“I think there are a lot more companies that are saying, ‘You’re coming back to work’ — it’s not ‘if,’ it’s ‘when,’” said Victor Coleman, the chief executive of Hudson Pacific Properties, a real estate investment group. “The reality is that most companies are currently working from home but are wanting and planning to come back to the office.”

Debates over whether workers should be required to return to the office can be thorny because some employees say they have been happier and more productive at home. One way companies are trying to lure them back is by splurging on prime office space with great amenities.

Big Tech executives say that office expansions are to be expected and that modernized buildings will probably be spaces for people to collaborate rather than stare at screens. Meta, the parent company of Facebook, leased 730,000 square feet in Midtown Manhattan in August 2020, and has added space in Silicon Valley as well as in Austin, Texas; Boston; Chicago; and Bellevue, Wash.

“We will continue to grow and expect many people to return to our offices around the world once it’s safe,” said Tracy Clayton, a Meta spokesman.

Google said early last year that it would spend $7 billion on new and expanded offices and data centers around the country in 2021, including $2.1 billion to buy a Manhattan office building by the Hudson River, and growth in Atlanta; Silicon Valley; Boulder, Colo.; Durham, N.C.; and Pittsburgh. Google also said in January that it would spend $1 billion on a London office building.

Offices “remain an important part of supporting our hybrid approach to work in the future,” Google said in a statement.

During the pandemic, Microsoft has expanded in Houston; Miami; Atlanta; New York; Arlington, Va.; and Hillsboro, Ore. The company was growing to accommodate the many new employees it has hired over the last two years, said Jared Spataro, the vice president of modern work for Microsoft.

“The pandemic, I think, has just changed people’s perception of what’s possible in terms of geographic distribution,” Mr. Spataro said.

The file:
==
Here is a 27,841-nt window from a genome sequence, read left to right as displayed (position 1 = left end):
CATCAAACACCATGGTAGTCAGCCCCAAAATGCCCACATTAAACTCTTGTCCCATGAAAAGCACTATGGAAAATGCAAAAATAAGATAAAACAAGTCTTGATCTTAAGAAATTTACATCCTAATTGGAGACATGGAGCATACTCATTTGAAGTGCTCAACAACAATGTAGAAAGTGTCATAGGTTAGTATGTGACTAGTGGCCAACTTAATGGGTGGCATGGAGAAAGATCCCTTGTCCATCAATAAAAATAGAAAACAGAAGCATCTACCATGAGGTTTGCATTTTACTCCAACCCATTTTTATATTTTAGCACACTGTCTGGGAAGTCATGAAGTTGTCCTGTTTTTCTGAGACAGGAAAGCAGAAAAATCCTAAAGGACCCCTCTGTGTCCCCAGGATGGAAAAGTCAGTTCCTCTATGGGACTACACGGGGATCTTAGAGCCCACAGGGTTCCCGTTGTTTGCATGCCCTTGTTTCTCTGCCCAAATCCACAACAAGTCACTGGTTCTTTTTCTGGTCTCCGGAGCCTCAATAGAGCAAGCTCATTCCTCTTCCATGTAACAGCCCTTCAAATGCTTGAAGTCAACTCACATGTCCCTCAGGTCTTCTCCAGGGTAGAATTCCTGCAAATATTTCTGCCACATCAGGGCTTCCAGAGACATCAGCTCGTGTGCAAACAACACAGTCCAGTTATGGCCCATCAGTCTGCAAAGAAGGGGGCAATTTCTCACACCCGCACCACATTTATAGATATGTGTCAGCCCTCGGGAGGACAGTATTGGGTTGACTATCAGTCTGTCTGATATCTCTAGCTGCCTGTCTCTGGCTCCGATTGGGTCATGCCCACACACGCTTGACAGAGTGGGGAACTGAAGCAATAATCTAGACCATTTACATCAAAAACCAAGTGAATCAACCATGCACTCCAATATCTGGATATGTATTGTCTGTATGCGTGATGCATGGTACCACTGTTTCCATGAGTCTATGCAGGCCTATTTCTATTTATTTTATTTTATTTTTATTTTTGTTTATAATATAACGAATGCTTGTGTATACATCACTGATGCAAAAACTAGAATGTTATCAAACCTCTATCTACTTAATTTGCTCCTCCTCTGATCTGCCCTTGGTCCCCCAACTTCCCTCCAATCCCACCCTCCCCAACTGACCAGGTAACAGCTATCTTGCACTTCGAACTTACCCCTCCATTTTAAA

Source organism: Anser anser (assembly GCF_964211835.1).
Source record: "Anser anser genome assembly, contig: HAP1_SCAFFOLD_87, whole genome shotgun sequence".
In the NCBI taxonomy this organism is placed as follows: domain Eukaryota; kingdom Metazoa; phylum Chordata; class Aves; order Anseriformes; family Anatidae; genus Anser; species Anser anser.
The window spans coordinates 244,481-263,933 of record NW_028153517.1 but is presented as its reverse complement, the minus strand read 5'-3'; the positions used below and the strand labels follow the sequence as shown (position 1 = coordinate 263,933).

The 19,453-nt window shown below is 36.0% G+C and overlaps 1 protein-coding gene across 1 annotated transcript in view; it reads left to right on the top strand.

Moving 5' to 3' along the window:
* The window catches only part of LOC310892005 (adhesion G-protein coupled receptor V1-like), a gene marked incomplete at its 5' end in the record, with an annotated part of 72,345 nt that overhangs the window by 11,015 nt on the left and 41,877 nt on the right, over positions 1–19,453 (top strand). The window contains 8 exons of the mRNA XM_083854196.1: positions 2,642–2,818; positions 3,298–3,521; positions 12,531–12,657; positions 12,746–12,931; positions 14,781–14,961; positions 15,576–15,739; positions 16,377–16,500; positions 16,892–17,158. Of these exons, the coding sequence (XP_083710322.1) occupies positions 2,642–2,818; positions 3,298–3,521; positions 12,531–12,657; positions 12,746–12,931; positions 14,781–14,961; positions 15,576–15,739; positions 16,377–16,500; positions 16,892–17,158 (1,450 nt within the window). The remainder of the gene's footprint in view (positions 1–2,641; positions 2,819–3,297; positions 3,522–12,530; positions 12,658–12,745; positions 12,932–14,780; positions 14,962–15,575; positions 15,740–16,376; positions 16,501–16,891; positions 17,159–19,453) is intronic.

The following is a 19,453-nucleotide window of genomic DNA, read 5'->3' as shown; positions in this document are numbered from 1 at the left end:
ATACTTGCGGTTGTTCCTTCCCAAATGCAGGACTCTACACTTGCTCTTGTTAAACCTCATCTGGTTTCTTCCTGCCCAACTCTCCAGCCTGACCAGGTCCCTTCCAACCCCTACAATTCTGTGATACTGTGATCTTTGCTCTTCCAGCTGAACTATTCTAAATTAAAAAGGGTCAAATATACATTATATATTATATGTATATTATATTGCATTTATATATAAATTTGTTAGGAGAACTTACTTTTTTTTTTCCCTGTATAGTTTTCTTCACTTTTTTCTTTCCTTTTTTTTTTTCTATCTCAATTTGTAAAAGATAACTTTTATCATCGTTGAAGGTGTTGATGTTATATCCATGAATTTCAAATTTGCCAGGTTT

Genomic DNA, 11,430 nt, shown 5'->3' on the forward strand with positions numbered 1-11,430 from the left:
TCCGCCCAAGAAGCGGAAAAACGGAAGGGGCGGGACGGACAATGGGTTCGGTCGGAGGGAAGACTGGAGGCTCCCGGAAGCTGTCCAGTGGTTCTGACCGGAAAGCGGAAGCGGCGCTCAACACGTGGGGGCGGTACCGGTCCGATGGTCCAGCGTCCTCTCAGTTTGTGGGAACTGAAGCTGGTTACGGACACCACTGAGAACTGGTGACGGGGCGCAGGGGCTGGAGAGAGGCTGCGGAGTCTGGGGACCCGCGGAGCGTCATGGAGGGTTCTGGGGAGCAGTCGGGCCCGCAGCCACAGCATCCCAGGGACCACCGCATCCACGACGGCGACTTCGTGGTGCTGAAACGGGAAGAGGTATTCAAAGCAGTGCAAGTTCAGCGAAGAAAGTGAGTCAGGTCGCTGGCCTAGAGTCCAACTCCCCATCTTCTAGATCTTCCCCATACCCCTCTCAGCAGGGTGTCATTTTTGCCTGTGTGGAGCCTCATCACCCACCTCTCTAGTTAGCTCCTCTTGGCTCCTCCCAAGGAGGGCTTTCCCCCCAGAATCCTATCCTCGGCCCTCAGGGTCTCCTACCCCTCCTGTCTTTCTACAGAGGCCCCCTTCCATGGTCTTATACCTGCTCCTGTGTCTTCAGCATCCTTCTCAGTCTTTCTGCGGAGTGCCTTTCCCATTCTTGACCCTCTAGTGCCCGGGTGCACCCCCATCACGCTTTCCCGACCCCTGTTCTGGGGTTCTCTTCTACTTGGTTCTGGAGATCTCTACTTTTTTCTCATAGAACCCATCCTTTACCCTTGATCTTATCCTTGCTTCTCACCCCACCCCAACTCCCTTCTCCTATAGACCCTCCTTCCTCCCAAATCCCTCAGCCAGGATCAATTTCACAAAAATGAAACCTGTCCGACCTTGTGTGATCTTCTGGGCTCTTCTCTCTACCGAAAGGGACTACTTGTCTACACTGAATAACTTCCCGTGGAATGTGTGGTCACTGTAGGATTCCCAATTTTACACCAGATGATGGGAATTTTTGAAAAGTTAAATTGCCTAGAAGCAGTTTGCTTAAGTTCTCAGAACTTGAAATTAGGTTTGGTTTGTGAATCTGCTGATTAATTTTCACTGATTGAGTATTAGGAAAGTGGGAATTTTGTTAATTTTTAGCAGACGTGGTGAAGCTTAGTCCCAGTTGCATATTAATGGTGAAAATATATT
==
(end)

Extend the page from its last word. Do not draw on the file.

In April, Apple said it would build a campus near Raleigh, N.C., and has added space in San Diego and Silicon Valley. The company, which has battled with its employees over its plan for a majority of workers to return to offices most days each week, referred to its April news release about expansion but declined to comment further.

Salesforce, whose signature tower looms over the San Francisco skyline, is moving forward with four new office towers planned before the pandemic, in Tokyo, Dublin, Chicago and Sydney, Australia. The company said last February that many employees could be fully remote, but shifted its messaging months later, saying that “something is missing” without office life and urging workers to come back in.

Salesforce’s thinking about the office has evolved, said Steve Brashear, the company’s senior vice president in charge of real estate. At the start of the pandemic, the feeling was that “being remote sounds so great and so safe,” Mr. Brashear said. Now, “the idea of being isolated as a remote worker has its drawbacks.”

The industry’s search for land has been so extensive that it has surged through longtime tech hubs like Silicon Valley and into areas not traditionally known for their tech scenes.

In Phoenix, for instance, tech leasing activity grew more than 300 percent from mid-2020 to mid-2021. New leases, subleases and renewals in the area totaled more than one million square feet from April through September last year, up from about 260,000 square feet a year earlier, according to CBRE.

Other locations not normally associated with tech also saw growth. In Vancouver, British Columbia, tech leasing activity doubled in growth in mid-2021, to 561,000 square feet from 268,000, as did activity in Charlotte, N.C., to 143,000 square feet from 71,000.